Stintz: Let the excitement begin

The following is an editorial by TTC Chair Karen Stintz, which originally appeared on thestar.com on Tuesday, March 5, 2013.

The following is an editorial by TTC Chair Karen Stintz, which originally appeared on thestar.com on Tuesday, March 5, 2013.

By Karen Stintz

Last Friday (March 1), community leader Dave Meslin made an excellent point about the need to get excited about public transit. He even offered up some creative ideas about how to do this. His theory? If we build excitement for improved transit and what it offers our city, we will find the willingness to pay for it.

While I am confident I am not the person to sit behind a boring machine and draw in the cheering crowds, I can certainly lend my voice to this excitement-building effort. I know that if we build smart transit projects, we will become one city as never before – from downtown to uptown, from the suburbs to the core and from neighbourhood to neighbourhood. Transit will revitalize communities and bring economic prosperity in its tracks. But I must also lend my voice to the growing chorus that a renewed transit system will not appear without new, dedicated funding streams.

Contrary to popular thinking, there is actually much to be excited about already, giving us a sense of what could be. The province has committed $8.4 billion for transit and construction is well underway. The extension of the Spadina Subway from Sheppard to York University and Vaughan is progressing well. Digging has commenced for the Eglinton Crosstown LRT tunnel and contracts will soon be awarded for the LRT lines on Sheppard and Finch. The Union-Pearson link will be finished by 2015.

Within our city, we have new subway cars and we will see new streetcars later this year. Ontario’s Presto payment system will be in place by the Pan Am Games. This new infrastructure is complemented by a service delivered with a greater client focus. Cleaner stations. Better customer service. More efficient and timely information. And wireless access coming soon.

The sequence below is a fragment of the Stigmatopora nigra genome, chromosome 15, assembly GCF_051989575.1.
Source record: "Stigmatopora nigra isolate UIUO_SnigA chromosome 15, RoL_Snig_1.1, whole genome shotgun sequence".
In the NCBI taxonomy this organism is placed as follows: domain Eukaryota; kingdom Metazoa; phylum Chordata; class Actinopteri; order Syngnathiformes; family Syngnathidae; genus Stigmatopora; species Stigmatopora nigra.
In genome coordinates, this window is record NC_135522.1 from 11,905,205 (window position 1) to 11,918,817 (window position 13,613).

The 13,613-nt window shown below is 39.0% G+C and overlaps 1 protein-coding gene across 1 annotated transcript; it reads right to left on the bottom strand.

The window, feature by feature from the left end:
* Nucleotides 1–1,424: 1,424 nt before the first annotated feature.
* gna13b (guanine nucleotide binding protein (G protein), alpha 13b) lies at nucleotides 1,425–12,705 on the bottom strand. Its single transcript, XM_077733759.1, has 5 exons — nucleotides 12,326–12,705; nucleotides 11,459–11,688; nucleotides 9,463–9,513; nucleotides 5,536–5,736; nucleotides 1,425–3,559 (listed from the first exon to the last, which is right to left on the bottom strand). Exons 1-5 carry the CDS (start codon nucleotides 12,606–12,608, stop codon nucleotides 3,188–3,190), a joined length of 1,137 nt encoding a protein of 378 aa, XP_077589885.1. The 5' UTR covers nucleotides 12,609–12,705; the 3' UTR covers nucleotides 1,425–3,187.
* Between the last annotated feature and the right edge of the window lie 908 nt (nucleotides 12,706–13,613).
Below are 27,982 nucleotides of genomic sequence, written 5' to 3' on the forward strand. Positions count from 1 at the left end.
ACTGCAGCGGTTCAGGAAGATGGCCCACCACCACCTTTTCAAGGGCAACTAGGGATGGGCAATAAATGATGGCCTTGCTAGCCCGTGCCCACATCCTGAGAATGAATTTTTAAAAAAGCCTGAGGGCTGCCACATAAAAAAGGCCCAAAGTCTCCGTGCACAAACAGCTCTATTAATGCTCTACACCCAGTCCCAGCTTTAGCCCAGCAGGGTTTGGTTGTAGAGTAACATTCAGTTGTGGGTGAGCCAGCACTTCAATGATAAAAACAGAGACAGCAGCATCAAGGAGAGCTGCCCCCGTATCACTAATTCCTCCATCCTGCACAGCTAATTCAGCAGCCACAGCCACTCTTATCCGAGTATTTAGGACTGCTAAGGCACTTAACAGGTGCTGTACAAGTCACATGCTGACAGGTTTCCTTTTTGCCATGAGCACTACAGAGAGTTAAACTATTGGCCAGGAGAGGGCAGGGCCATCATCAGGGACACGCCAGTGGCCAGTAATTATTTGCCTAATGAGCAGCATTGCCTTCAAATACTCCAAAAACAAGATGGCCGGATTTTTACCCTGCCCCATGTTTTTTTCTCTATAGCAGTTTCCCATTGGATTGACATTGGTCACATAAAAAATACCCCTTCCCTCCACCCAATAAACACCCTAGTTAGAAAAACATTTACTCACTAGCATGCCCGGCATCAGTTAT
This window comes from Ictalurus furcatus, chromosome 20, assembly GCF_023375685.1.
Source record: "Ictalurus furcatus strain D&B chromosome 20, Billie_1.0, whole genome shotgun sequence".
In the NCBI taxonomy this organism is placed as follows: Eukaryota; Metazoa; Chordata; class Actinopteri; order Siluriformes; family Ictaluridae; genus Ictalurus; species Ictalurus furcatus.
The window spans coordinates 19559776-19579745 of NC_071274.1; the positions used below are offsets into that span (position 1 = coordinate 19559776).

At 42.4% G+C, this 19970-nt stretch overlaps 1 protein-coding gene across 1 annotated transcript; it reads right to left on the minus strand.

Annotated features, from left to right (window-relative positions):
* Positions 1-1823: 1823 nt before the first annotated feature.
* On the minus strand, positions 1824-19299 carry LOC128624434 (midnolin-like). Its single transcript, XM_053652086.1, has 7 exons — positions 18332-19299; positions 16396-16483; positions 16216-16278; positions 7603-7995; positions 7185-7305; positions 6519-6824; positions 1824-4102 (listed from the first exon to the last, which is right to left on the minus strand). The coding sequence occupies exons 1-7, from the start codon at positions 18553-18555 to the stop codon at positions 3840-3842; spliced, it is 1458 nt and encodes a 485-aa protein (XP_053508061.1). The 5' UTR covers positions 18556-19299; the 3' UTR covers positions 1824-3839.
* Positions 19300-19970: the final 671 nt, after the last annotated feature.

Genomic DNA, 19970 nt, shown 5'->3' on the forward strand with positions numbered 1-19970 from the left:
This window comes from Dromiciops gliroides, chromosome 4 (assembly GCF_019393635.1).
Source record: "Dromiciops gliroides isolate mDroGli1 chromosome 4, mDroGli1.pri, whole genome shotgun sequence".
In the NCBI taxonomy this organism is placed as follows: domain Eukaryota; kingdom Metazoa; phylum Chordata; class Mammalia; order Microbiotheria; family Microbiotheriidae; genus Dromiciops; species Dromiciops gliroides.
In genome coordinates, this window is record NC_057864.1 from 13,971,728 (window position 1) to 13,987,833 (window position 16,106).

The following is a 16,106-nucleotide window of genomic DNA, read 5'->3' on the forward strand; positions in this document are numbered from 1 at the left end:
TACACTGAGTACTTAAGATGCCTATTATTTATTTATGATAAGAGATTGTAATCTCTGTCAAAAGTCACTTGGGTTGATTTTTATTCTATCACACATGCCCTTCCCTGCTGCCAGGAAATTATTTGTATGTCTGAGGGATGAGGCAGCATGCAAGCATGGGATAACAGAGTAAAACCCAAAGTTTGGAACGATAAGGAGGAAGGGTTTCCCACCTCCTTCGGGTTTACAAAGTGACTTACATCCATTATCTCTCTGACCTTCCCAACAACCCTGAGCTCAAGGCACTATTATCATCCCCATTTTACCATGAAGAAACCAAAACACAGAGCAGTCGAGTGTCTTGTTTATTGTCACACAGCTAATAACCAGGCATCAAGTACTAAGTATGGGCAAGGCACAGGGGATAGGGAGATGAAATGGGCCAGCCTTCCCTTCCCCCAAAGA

This is all good. Very good, in fact. But it is not enough.

As we look to the (unfunded) future, a consensus has emerged about what needs to be done next: building a subway line to reduce the burden on our overworked, overcrowded system. This relief line will dramatically improve transit for our suburban residents.

But we can do more. Even greater connectivity benefits will be reaped if we extend the Bloor-Danforth line to Scarborough Town Centre. This choice will require a 20-per-cent greater investment than the current plan to replace the RT with an LRT, but in this case, a subway is the smart choice. This leads us back to the funding issue.

Metrolinx will soon release its recommendations about how to match our region’s transit needs with funding. The proposed changes will no doubt stir passionate debate. Many can recall the Free Trade, GST and deficit reduction debates when visionary governments called upon Canadians to build for the future. Today, we are the beneficiaries of that leadership. And today, we need that same determination and unwavering focus from all our political leaders to bring our best transit plans to reality. Let the excitement begin.

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